The art of gratitude is one that I want to pass down to our girls. Gratitude recognizes that we are owed nothing and everything we have is a gift. I never want our girls to feel entitled to more. Gratefulness is focusing on what is instead of what isn’t.
When I come from a place of gratefulness, it is hard to feel slighted or discontent. Staying focused on the blessings in my life brings joy and peace.
Part of our family culture is being grateful.
Thank you notes
At a very young age, the girls were expected to send thank you notes for gifts. When the girls were toddlers, I would take a picture of them with gifts that were given at birthdays or other holidays and send the pictures out as a thank you note.
Once the girls were old enough to enjoy art, they would make cards. Their first thank you notes were simple crayon marks on a blank card. Eventually, they would be able to color a whole picture and dictate to me what they would like to say. Then they were able to add their name. Finally, they had the ability to write a personal and meaningful note without my help.
Now they are all old enough that I encourage them to not only say thanks but also tell the person what they like about the gift or if it is money how they plan on using it. It is a good practice to appreciate each gift and see the value in it not just saying thanks and moving on.
I write thank you notes as well. It isn’t just a habit that the girls are expected to do but one that is modeled for them. I love stationary and it makes writing notes more fun when there are many options to choose from. So stock up on fun thank you notes!
Roses & Thorns
When our family first moved to Illinois 7 years ago, I heard Henry Cloud speak about gratefulness. One gratitude practice he suggested was to let each person talk about their “rose”, high point, and “thorn”, low point at the dinner table nightly. This practice helped us to celebrate with one another and also empathize with one another.
Roses & thorns helps kids see that thorns are momentary they don’t ruin a day or an experience. We have bad moments but not bad days. It is important to our family culture to give time for hardship, grief, disappointment, and suffering but not let it define us.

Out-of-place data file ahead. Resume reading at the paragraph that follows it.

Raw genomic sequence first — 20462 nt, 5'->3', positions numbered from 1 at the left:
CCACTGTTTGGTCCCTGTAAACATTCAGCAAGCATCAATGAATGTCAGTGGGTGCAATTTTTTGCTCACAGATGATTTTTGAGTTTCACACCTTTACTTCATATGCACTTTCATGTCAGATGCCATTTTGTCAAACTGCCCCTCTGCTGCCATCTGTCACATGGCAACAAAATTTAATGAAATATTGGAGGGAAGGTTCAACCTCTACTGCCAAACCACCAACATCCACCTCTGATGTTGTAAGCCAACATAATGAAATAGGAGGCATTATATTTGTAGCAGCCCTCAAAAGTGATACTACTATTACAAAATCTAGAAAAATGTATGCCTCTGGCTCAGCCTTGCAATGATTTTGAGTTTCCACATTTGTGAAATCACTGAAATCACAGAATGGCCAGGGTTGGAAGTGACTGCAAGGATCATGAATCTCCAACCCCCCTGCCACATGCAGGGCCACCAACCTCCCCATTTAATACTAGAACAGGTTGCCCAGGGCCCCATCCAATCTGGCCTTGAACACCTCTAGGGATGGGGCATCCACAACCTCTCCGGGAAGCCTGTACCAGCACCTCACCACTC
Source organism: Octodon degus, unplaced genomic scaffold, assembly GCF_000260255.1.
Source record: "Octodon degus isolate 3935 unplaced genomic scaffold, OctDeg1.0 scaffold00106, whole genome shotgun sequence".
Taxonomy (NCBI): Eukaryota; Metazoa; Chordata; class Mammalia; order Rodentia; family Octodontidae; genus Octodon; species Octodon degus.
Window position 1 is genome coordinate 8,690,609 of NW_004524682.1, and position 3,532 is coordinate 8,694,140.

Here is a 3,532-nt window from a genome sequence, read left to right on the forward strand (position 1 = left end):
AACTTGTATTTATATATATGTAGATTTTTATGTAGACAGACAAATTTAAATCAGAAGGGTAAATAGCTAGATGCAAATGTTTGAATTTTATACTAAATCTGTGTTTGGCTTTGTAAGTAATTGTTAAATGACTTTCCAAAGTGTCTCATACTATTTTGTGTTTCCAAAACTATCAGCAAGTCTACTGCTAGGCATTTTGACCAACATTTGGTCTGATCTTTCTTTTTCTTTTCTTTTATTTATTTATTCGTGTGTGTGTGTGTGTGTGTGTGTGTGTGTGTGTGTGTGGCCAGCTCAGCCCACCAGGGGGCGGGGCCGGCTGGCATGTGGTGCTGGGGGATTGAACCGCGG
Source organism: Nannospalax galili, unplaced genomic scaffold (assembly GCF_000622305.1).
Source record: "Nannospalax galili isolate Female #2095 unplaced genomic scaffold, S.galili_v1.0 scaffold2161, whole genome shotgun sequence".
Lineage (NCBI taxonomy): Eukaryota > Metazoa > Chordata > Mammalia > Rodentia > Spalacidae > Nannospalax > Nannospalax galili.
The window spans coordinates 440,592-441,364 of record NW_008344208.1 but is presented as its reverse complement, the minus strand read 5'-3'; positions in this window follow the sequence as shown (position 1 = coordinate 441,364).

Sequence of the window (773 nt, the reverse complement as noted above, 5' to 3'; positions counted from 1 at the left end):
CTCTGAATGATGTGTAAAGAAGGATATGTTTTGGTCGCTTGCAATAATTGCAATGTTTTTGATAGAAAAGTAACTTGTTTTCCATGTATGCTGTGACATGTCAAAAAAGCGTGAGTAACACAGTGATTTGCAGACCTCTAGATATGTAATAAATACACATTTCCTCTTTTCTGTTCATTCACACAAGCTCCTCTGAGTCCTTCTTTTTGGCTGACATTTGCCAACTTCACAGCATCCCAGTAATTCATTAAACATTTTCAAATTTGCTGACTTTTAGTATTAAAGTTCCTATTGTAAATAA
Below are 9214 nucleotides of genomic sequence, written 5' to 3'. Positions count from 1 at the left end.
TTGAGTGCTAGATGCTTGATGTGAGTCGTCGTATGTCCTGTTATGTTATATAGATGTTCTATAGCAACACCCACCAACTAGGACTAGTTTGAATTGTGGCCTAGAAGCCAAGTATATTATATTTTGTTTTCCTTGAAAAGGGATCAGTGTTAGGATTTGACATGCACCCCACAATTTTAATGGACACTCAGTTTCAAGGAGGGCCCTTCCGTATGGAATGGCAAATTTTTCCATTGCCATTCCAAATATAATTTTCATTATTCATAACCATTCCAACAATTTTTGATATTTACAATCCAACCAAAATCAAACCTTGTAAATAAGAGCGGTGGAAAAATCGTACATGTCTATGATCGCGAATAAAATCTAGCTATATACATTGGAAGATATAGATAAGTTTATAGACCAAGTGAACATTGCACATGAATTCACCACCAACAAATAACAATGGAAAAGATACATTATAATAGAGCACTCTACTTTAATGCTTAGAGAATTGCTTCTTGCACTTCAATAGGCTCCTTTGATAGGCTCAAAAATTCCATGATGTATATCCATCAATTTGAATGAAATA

Our family chooses to focus on the rose of the day. Each day is a blessing in itself. We can all find something to be grateful for. I find it interesting to hear what Mike and the girls see as roses. It gives me a different perspective on our days and what is meaningful to each person.
I inconsistently journal. My natural tendency is to be a thinker, but writing out my thoughts takes tangible effort. I have found writing one thing I am grateful for during particularly trying times to boost my spirit. Journaling is one of those practices that I only pull out when absolutely necessary.
However, I have a couple of girls who have a lot of words. They are writers through and through. They journal daily and are always running out of paper. I encourage them to journal about what they are grateful for, looking at life as a glass half full. They definitely write about hardship and disappointment but there is good in the mess of life and that needs to be written as well.
As this month is coming to a close, it has been refreshing to focus on the habits that I want to cultivate in myself and our family. I see what rhythms our family already has, areas in which I which we were more consistent, and new rhythms I would like to add.
How do you cultivate gratitude in your family culture?
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